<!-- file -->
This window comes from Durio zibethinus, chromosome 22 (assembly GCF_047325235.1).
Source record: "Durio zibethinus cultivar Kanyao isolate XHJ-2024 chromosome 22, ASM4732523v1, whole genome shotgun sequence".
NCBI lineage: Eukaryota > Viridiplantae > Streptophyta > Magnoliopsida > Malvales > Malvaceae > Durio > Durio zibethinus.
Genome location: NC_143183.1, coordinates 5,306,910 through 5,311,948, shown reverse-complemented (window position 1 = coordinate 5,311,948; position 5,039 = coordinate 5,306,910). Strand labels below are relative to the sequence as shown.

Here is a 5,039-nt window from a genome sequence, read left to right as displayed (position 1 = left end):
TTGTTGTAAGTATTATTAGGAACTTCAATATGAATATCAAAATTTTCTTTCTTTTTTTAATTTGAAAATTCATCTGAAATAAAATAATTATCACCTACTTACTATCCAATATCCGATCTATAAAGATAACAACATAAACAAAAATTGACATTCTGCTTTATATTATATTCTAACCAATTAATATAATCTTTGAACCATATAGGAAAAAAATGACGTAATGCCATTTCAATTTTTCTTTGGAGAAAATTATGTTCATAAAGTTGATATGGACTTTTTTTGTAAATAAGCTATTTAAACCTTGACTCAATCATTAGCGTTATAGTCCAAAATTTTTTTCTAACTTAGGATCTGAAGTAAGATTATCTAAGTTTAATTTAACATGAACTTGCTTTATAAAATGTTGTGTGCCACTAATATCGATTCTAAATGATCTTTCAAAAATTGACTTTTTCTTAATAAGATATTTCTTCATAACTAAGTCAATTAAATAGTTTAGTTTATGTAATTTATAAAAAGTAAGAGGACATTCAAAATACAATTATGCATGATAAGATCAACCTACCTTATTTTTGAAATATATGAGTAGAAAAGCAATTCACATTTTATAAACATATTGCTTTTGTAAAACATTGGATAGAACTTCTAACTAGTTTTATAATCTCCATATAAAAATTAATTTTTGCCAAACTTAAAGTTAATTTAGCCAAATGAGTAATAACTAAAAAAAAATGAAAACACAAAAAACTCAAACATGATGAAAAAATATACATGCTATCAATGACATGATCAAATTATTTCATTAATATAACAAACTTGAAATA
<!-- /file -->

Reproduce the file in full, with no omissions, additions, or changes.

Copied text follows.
This window comes from Durio zibethinus, chromosome 22 (assembly GCF_047325235.1).
Source record: "Durio zibethinus cultivar Kanyao isolate XHJ-2024 chromosome 22, ASM4732523v1, whole genome shotgun sequence".
NCBI lineage: Eukaryota > Viridiplantae > Streptophyta > Magnoliopsida > Malvales > Malvaceae > Durio > Durio zibethinus.
Genome location: NC_143183.1, coordinates 5,306,910 through 5,311,948, shown reverse-complemented (window position 1 = coordinate 5,311,948; position 5,039 = coordinate 5,306,910). Strand labels below are relative to the sequence as shown.

Here is a 5,039-nt window from a genome sequence, read left to right as displayed (position 1 = left end):
TTGTTGTAAGTATTATTAGGAACTTCAATATGAATATCAAAATTTTCTTTCTTTTTTTAATTTGAAAATTCATCTGAAATAAAATAATTATCACCTACTTACTATCCAATATCCGATCTATAAAGATAACAACATAAACAAAAATTGACATTCTGCTTTATATTATATTCTAACCAATTAATATAATCTTTGAACCATATAGGAAAAAAATGACGTAATGCCATTTCAATTTTTCTTTGGAGAAAATTATGTTCATAAAGTTGATATGGACTTTTTTTGTAAATAAGCTATTTAAACCTTGACTCAATCATTAGCGTTATAGTCCAAAATTTTTTTCTAACTTAGGATCTGAAGTAAGATTATCTAAGTTTAATTTAACATGAACTTGCTTTATAAAATGTTGTGTGCCACTAATATCGATTCTAAATGATCTTTCAAAAATTGACTTTTTCTTAATAAGATATTTCTTCATAACTAAGTCAATTAAATAGTTTAGTTTATGTAATTTATAAAAAGTAAGAGGACATTCAAAATACAATTATGCATGATAAGATCAACCTACCTTATTTTTGAAATATATGAGTAGAAAAGCAATTCACATTTTATAAACATATTGCTTTTGTAAAACATTGGATAGAACTTCTAACTAGTTTTATAATCTCCATATAAAAATTAATTTTTGCCAAACTTAAAGTTAATTTAGCCAAATGAGTAATAACTAAAAAAAAATGAAAACACAAAAAACTCAAACATGATGAAAAAATATACATGCTATCAATGACATGATCAAATTATTTCATTAATATAACAAACTTGAAATA